the 300 blocks of 3rd, 4th, 5th, 6th, and 7th avenues and the 400 block of 8th Ave.
Jerry Flanagan gave me the route and we threw papers every Sunday morning
together. Others who delivered were the Shirley brothers and Ray Johnson. The
most memorable part of my route was these two beautiful sisters who lived on 6th
Ave. I believe their last name was Mallory. That may not be right, but to this
14 year old paper boy, they were gorgeous. I would actually get to talk to them
when I went to collect for the paper. Having a paper route did not make me
rich, but it did provide a steady and sometimes quick source of revenue.
Class of 1956: I had
the joy of throwing the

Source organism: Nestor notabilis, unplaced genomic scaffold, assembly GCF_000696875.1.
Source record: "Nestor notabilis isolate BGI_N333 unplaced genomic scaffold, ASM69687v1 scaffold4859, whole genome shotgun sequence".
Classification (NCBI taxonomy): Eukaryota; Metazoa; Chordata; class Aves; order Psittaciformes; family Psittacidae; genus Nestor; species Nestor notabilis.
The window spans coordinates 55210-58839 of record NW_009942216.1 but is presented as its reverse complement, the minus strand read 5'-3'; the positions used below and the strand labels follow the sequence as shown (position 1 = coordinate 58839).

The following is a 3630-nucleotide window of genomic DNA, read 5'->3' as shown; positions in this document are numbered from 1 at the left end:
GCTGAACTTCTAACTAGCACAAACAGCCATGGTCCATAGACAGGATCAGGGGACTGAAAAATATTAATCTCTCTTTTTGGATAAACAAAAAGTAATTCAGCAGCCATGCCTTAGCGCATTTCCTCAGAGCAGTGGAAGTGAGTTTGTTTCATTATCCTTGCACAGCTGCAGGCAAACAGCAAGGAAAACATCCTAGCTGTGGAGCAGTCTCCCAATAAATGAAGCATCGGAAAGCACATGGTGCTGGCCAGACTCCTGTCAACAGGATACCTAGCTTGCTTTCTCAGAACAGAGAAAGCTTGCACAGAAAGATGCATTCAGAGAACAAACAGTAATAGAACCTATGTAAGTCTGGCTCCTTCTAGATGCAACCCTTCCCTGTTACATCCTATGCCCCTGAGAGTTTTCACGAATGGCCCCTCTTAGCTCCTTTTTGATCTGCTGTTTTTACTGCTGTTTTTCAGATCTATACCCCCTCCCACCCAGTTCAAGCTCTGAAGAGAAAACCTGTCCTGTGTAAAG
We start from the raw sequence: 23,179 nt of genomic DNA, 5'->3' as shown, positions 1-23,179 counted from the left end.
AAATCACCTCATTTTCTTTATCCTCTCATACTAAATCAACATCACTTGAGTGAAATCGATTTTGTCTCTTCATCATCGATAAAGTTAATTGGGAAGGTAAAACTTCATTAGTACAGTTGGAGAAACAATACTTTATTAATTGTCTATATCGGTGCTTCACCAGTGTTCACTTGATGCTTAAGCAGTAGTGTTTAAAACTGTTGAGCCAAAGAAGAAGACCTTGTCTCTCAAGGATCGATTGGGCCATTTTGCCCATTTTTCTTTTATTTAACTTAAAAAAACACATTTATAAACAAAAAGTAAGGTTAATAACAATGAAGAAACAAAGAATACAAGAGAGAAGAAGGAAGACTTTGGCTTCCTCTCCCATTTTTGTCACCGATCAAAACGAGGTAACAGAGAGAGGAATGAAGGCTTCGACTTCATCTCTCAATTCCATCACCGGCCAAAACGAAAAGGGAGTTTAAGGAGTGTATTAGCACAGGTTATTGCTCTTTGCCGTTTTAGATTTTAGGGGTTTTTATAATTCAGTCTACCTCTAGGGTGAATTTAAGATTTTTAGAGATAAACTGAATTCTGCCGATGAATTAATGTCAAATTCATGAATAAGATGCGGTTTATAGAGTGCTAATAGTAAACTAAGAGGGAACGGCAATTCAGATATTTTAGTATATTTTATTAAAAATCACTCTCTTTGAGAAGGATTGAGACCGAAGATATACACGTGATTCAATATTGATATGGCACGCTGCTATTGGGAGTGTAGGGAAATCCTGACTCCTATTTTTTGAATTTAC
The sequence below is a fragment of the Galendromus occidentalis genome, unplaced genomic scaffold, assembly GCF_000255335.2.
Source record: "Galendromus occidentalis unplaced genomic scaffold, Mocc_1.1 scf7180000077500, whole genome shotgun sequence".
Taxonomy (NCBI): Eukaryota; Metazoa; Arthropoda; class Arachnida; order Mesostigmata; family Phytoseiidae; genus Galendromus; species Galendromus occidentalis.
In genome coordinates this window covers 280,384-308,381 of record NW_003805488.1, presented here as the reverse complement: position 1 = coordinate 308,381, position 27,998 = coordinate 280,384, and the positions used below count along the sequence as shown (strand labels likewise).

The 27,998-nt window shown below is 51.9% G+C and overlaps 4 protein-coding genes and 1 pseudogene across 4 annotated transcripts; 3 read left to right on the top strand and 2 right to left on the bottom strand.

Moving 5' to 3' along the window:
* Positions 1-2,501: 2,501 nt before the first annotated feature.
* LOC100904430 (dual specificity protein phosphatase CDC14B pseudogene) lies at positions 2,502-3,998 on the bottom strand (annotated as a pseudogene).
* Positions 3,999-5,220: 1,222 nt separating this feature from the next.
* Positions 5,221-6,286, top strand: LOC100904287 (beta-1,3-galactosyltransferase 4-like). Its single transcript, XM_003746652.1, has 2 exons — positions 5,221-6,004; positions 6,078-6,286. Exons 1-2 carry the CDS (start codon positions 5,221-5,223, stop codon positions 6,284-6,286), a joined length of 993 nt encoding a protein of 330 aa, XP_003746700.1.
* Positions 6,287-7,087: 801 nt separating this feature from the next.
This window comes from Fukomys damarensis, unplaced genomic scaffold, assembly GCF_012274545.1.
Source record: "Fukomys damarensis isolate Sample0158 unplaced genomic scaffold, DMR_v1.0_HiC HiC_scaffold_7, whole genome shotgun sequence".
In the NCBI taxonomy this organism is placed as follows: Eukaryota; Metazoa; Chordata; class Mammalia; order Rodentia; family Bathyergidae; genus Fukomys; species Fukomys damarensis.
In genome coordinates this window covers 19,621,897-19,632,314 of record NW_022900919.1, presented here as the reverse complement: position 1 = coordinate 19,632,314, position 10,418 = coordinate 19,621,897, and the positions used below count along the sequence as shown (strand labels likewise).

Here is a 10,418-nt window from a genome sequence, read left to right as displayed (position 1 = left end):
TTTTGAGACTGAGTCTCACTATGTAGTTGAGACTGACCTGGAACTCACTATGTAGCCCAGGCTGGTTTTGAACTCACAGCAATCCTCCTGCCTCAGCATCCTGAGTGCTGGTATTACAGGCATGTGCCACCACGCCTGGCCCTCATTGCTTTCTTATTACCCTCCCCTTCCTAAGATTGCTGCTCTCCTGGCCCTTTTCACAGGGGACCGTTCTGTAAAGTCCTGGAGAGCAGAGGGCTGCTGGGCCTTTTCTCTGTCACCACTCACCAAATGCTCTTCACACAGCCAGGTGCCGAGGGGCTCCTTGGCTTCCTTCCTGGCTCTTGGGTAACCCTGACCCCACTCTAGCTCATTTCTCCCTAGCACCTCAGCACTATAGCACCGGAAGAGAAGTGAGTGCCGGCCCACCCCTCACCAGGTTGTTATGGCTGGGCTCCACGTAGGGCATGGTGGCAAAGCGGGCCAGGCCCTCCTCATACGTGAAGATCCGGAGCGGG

back in the early 1950s. I think I started in either '51 or '52, and continued
until '55. My route was 9th, 10th and 11th Streets, between Slappey Dr. (Blvd.)
and Palmyra Rd. That was back in the days BEFORE those streets were paved, so
navigating sand and ruts was sometimes quite a challenge. Especially when you
are carrying 150+ papers in that canvas bag strapped to your bike's handlebars!
In those days the
cost 36 CENTS a week delivered to your house, and I was always amazed at the
people who didn't have 36 cents to pay me each Saturday morning when I
collected for the paper; and I'd have to come back 3,4 and 5 weeks before they
would pay. I always loved the folks who paid by the month... or the year. They
seldom gave me any problems! Occasionally the circulation department of the
paper would push us carriers to "throw the paper on the porch," but that was a